It is usually thought that the tower is named for Qutb-ud-din Aibak, who began it. It is also possible that it is named after Khwaja Qutbuddin Bakhtiar Kaki a 13th-century sufi saint, because Shamsuddin Iltutmish was a devotee of his.[17]

The Minar is surrounded by several historically significant monuments of the Qutb complex. Quwwat-ul-Islam Mosque, to the north-east of the Minar was built by Qutub-ud-Din Aibak in A.D. 1199. It is the earliest extant - mosque built by the Delhi Sultans. It consists of a rectangular courtyard enclosed by cloisters, erected with the carved columns and architectural members of 27 Jain and Hindu temples, which were demolished by Qutub-ud-Din Aibak as recorded in his inscription on the main eastern entrance.[18] Later, a lofty arched screen was erected, and the mosque was enlarged, by Shams-ud- Din Itutmish (A.D. 1210–35) and Ala-ud-Din Khalji. The Iron Pillar in the courtyard bears an inscription in Sanskrit in Brahmi script of fourth century A.D., according to which the pillar was set up as a Vishnudhvaja (standard of god Vishnu) on the hill known as Vishnupada in memory of a mighty king named Chandra.[18]

The mosque complex is one of the earliest that survives in the Indian subcontinent.[6][7]

The nearby pillared cupola known as "Smith's Folly" is a remnant of the tower's 19th century restoration, which included an ill-advised attempt to add some more stories.[19][20]

In 1505, an earthquake damaged Qutub Minar; it was repaired by Sikander Lodi. On 1 September 1803, a major earthquake caused serious damage. Major Robert Smith of the British Indian Army renovated the tower in 1828 and installed a pillared cupola over the fifth story, creating a sixth. The cupola was taken down in 1848, under instructions from The Viscount Hardinge, who was the Governor General of India. at the time. It was reinstalled at ground level to the east of Qutb Minar, where it remains. This is known as "Smith's Folly".[21]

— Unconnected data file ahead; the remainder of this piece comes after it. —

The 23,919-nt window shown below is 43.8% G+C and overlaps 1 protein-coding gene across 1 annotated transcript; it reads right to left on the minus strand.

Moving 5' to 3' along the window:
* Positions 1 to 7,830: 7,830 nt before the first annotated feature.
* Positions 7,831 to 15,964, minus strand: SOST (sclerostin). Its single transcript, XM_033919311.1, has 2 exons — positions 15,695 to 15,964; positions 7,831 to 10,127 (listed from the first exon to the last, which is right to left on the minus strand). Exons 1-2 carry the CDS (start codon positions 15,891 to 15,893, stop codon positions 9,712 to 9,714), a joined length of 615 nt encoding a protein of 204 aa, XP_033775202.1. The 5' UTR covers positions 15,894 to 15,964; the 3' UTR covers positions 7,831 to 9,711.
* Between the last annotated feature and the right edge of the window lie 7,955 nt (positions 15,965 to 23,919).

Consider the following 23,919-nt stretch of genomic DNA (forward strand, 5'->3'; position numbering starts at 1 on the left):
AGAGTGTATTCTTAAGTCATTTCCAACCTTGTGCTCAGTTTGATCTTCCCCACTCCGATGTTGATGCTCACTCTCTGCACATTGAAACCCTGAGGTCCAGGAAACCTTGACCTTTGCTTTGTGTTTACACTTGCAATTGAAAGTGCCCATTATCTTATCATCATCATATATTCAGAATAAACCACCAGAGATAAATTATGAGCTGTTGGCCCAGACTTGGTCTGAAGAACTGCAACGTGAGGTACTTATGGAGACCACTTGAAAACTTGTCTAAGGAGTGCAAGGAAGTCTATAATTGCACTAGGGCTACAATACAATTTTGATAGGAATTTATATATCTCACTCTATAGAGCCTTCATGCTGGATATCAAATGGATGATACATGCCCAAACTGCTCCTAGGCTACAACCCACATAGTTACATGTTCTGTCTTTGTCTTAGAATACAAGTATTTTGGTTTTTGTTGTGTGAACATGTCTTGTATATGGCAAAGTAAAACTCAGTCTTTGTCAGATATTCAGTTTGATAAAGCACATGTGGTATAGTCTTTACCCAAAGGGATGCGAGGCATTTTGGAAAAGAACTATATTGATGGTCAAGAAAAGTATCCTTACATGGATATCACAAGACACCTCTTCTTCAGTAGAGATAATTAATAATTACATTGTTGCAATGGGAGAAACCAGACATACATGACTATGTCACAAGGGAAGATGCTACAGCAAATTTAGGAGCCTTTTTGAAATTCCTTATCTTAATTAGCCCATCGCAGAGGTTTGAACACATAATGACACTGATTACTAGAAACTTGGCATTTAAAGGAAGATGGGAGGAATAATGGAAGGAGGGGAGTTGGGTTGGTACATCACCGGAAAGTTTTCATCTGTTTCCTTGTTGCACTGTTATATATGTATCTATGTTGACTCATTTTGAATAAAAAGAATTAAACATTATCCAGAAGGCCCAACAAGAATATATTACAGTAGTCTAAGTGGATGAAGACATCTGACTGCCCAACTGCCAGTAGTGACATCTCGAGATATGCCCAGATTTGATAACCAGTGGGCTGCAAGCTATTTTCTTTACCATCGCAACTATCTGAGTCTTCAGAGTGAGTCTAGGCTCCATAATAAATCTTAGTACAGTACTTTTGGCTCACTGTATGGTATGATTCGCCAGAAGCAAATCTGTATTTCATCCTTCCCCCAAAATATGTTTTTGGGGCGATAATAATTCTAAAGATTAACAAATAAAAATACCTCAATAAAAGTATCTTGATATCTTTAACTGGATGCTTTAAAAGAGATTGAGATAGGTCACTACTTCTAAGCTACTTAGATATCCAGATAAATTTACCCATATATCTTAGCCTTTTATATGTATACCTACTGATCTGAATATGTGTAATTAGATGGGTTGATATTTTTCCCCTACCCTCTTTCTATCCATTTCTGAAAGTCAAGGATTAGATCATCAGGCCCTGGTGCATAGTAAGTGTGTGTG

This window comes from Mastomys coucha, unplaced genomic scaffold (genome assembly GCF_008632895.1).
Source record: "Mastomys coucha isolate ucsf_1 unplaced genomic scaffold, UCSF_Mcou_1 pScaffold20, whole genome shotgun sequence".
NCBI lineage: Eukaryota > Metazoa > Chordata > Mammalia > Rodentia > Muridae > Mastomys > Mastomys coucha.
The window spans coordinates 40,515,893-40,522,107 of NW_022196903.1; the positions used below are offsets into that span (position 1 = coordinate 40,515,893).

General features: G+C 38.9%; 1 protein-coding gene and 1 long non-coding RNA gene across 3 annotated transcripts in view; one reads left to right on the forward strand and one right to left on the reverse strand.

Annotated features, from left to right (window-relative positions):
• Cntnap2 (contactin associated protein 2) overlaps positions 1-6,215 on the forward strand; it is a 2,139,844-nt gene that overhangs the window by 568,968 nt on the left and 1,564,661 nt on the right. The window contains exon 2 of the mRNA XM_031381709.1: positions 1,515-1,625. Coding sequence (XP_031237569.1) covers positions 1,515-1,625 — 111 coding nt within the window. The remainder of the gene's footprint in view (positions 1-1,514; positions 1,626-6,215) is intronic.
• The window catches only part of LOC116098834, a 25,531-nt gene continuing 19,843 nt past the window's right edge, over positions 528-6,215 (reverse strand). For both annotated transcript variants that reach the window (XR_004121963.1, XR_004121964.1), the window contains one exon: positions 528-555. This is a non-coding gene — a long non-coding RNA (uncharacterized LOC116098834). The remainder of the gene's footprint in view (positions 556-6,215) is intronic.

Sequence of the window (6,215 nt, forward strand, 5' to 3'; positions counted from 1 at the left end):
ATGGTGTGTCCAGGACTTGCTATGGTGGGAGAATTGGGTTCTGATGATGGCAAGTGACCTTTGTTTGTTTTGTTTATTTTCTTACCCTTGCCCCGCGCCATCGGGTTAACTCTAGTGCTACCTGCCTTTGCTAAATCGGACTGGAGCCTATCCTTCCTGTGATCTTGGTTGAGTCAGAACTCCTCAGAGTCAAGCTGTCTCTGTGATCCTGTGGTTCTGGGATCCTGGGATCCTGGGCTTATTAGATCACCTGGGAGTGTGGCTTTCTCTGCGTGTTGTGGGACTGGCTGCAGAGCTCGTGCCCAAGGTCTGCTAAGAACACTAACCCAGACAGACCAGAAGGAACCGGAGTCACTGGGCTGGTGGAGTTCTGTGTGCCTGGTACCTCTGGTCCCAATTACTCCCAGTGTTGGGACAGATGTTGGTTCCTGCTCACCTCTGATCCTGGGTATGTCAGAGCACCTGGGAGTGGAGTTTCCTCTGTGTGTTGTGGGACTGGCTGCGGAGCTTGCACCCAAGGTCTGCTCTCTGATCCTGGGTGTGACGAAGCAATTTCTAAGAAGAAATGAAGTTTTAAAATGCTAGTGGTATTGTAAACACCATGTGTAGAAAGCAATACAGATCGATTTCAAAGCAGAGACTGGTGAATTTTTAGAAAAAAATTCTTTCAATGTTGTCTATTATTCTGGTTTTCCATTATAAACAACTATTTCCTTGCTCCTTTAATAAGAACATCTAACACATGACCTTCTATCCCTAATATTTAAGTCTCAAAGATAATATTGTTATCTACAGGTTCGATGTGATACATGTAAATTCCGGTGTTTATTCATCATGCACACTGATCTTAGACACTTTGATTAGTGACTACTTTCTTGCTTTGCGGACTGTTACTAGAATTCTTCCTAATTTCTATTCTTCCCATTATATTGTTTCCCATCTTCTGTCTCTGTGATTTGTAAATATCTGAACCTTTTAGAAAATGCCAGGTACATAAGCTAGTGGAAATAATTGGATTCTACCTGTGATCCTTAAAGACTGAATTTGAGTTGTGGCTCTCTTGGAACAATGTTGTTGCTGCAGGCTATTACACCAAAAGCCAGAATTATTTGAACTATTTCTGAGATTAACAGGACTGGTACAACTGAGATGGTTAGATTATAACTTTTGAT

It was added to the list of World Heritage Site by UNESCO in 1993.

The Ghurids

Decorative motifs on upper levels

The construction of the Qutb Minar was planned and financed by the Ghurids, who emigrated to India and brought Islam with them. The Ghurids, historically known as the Shansabanis, were a clan of Tajik origin that hailed from Ghur, the mountainous region of modern-day western Afghanistan.[22] In the late eleventh century to the early twelfth century, the different sects of this nomadic clan united, losing its nomadic culture. During this time, they also converted to Islam.[22]

They then expanded into modern-day India and quickly took control of a substantial part of the country.[22] The Ghurids annexed the Multan and Uch in the western Punjab in 1175–76, the northwestern regions around Peshawar in 1177, and the region of Sindh in 1185–86. In 1193, Qutb al-Din Aibak conquered Delhi and implemented a Ghurid governorship in the province, and the congregational mosque, the Qutb Minar complex, was founded in 1193.[22] In the past, scholars believed that the complex was constructed to promote a conversion to Islam amongst the Ghurids' new subjects as well as a symbol of the Ghurids' adherence to a socio-religious system.[22] There is now new information to suggest that conversion to Islam was not a top priority of the new annexes and instead the Ghurid governors sought to make a synthesis of the local culture and Islam through negotiation.[22]

Patrons and architects

Qutb-ud-din Aibak, a deputy of Muhammad of Ghor, who founded the Delhi Sultanate after Muhammad of Ghor's death, started construction of the Qutb Minar's first story in 1199. Aibak's successor and son-in-law Shamsuddin Iltutmish completed a further three stories.[17] After a lightning strike in 1369 damaged the then top story, the ruler at the time, Firuz Shah Tughlaq, replaced the damaged story and added one more. Sher Shah Suri also added an entrance while he was ruling and the Mughal emperor Humayun was in exile.[1]


Qutb Minar in Mehrauli in Delhi. Clifton and Co., around 1890